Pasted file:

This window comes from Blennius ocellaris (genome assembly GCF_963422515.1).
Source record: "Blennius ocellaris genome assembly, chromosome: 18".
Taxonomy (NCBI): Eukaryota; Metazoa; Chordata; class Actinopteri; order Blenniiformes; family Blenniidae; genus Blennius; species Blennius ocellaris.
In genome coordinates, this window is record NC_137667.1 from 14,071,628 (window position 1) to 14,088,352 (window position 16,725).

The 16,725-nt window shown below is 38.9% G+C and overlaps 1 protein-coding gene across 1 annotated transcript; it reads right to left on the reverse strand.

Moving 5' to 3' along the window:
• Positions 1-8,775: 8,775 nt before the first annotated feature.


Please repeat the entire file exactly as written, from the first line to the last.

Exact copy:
This window comes from Blennius ocellaris (genome assembly GCF_963422515.1).
Source record: "Blennius ocellaris genome assembly, chromosome: 18".
Taxonomy (NCBI): Eukaryota; Metazoa; Chordata; class Actinopteri; order Blenniiformes; family Blenniidae; genus Blennius; species Blennius ocellaris.
In genome coordinates, this window is record NC_137667.1 from 14,071,628 (window position 1) to 14,088,352 (window position 16,725).

The 16,725-nt window shown below is 38.9% G+C and overlaps 1 protein-coding gene across 1 annotated transcript; it reads right to left on the reverse strand.

Moving 5' to 3' along the window:
• Positions 1-8,775: 8,775 nt before the first annotated feature.